Teen tipplers topping up at home are putting themselves at risk says head of local alcohol task force

The head of a regional drug and alcohol task force has warned that young people are putting themselves at risk by consuming quantities of alcohol at home before going on nights out.

Martin Lee, the independent chairperson of the Western Regional Drug and Alcohol Task Force (WRDTF ) says his organisation is concerned about anecdotal evidence of this habit of “preloading” at home before venturing out socially.

He says young people are not taking into account the accumulative effect of alcohol and the physical and medical dangers to which they are being exposed.

“It is well known that alcohol use in adolescence is associated with greater risk of engaging in harmful behaviours such as drug use, drink driving, risky sexual behaviour, antisocial activity and violence.

“It can also contribute to low educational achievement and work performance. The WRDTF is concerned that adolescent substance misuse can lead to long-term physical and mental ill-health and disturbed family and social relationships.”

He points out that alcohol offences, which account for almost a fifth of youth crimes, are the main reason why children are referred to the Garda Youth Diversion Programme.

Half of crimes are alcohol related

“Many crimes are committed by young people when they are under the influence of alcohol, bringing the proportion of crimes where alcohol is a factor up to half of all youth crimes,” adds Mr Lee.

He says it is important to address alcohol related concerns and seek help early. He outlines that the WRDTF is committed to significantly reduce the harm caused to individuals and society by the misuse of substances through a concerted focus on supply reduction, prevention, treatment, rehabilitation and research.

City councillor and member of the Galway City Alcohol Forum and Galway Healthy Cities organisation Níall McNelis says young people are being encouraged to start drinking alcohol earlier through marketing campaigns - especially on social media - which promote cheap alcohol.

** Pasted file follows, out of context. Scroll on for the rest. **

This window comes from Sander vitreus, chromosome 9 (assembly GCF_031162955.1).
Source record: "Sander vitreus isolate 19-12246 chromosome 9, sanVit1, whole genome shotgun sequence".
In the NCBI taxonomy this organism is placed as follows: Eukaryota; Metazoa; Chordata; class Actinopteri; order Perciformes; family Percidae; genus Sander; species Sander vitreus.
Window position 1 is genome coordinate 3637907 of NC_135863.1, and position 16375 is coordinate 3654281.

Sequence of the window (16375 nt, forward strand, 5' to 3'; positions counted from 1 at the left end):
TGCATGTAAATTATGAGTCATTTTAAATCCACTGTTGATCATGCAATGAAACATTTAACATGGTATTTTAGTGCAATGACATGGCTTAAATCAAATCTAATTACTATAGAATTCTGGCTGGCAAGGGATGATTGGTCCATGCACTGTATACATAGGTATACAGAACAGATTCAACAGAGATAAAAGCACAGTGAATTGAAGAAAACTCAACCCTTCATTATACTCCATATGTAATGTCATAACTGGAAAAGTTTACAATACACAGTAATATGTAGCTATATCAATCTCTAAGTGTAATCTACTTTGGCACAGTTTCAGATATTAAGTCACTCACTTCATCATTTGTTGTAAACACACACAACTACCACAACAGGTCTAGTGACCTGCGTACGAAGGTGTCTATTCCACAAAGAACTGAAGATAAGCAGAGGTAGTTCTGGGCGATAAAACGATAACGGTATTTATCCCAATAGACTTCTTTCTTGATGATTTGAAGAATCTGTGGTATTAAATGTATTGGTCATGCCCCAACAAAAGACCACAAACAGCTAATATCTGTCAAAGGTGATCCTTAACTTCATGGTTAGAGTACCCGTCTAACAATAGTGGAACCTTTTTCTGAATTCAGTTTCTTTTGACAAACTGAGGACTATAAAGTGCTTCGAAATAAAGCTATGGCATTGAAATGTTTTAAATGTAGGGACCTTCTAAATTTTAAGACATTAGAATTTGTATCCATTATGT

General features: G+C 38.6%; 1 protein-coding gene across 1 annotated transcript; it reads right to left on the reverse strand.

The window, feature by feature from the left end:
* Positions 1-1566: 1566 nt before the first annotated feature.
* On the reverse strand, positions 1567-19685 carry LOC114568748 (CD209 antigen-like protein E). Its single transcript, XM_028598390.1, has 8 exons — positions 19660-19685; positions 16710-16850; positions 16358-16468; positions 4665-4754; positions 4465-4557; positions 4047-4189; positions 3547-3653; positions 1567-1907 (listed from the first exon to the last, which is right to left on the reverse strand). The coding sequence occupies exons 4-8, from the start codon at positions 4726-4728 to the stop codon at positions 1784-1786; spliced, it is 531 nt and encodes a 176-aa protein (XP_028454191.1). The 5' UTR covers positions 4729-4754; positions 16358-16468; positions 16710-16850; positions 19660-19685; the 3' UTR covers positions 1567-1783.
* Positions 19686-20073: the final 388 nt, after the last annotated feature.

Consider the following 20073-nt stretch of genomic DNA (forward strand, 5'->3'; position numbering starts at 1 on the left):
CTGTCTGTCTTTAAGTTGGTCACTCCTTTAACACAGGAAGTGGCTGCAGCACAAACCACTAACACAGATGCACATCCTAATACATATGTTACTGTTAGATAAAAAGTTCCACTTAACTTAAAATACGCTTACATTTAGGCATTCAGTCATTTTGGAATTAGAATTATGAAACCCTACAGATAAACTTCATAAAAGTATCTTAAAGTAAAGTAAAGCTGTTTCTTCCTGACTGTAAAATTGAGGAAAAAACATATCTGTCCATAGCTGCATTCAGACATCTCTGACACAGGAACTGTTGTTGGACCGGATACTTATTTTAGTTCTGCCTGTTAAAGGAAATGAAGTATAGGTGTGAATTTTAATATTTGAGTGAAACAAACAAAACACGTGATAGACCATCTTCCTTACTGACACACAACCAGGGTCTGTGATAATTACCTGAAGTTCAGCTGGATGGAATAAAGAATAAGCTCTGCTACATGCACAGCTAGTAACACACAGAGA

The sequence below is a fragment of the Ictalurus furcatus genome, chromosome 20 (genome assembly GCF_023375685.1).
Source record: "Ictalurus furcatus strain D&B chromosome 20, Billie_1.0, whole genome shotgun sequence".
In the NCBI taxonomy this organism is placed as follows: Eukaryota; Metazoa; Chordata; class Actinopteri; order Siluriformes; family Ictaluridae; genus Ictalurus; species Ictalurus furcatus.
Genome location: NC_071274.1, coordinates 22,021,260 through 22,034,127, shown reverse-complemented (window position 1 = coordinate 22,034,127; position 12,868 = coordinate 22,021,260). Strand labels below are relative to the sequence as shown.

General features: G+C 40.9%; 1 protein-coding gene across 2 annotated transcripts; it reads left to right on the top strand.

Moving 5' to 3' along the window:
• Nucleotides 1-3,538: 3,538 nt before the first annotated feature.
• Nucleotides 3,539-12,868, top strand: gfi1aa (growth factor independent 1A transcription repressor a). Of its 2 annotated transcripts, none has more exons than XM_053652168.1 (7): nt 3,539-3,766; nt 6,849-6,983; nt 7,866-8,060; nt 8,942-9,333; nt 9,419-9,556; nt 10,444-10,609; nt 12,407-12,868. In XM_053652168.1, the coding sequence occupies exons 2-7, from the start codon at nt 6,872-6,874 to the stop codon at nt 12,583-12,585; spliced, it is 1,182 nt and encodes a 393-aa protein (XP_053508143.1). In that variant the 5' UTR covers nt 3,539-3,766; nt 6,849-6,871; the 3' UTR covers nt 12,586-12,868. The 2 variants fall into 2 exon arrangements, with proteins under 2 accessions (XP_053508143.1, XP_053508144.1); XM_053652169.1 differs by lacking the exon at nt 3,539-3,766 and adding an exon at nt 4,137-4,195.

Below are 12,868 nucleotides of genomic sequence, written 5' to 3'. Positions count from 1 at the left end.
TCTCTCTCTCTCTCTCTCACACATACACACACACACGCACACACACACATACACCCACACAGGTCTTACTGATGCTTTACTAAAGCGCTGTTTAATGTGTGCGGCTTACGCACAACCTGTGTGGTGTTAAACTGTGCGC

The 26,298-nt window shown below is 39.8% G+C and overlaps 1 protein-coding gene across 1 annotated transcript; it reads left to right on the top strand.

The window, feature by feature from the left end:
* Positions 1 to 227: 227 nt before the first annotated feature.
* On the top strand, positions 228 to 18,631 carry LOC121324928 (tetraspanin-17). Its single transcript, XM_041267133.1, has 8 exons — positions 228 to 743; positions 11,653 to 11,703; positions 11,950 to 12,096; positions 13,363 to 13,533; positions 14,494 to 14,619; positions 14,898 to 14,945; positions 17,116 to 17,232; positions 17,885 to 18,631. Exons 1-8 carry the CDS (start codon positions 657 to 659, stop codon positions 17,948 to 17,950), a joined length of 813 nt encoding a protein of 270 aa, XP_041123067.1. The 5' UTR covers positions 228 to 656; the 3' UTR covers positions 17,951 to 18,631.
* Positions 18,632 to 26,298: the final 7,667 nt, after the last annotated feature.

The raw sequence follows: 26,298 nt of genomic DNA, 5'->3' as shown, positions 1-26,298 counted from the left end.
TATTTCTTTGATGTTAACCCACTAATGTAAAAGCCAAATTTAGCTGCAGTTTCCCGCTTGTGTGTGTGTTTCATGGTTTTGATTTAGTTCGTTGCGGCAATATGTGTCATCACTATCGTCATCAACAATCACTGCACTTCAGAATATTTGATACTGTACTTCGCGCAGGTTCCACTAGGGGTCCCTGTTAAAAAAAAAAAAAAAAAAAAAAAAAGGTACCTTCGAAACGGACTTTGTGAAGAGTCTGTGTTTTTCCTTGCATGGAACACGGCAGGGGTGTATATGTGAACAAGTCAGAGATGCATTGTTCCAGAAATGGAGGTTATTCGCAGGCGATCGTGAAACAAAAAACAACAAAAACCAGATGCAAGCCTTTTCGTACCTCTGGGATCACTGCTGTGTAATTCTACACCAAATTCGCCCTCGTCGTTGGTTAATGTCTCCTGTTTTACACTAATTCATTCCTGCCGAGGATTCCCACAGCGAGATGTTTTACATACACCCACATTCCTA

Speaking to this newspaper he states there is growing evidence that alcohol marketing is having a direct impact on young people’s drinking behaviour.

“Those exposed to alcohol marketing are more likely to start drinking, or if already drinking, to drink more.”

He is calling for the introduction of new restrictions on the advertising, marketing and sponsorship of alcohol and says he is concerned that alcohol is increasingly viewed as part of the normal weekly shop.

“Alcohol advertising helps to normalise drinking and presents alcohol as risk-free. We need to restrict advertising by supermarkets on the weekly offers sheets where alcohol is seen as a weekly household commodity and is being portrayed as a normal part of one’s shopping basket.”

He says there is growing evidence which documents the impact of alcohol related harm, not just on individual drinkers and their families, but on the wider society, such as social disorder, vandalism, violence and other crimes, fewer community amenities, absenteeism and reduced work performance.

“The estimated cost of excessive alcohol consumption is €3.7 billion a year due to health, crime/public order and other costs. Figures from Alcohol Action Ireland indicate that alcohol-related harm costs each taxpayer in Ireland an estimated €3,318 a year. And that’s just the financial cost.”

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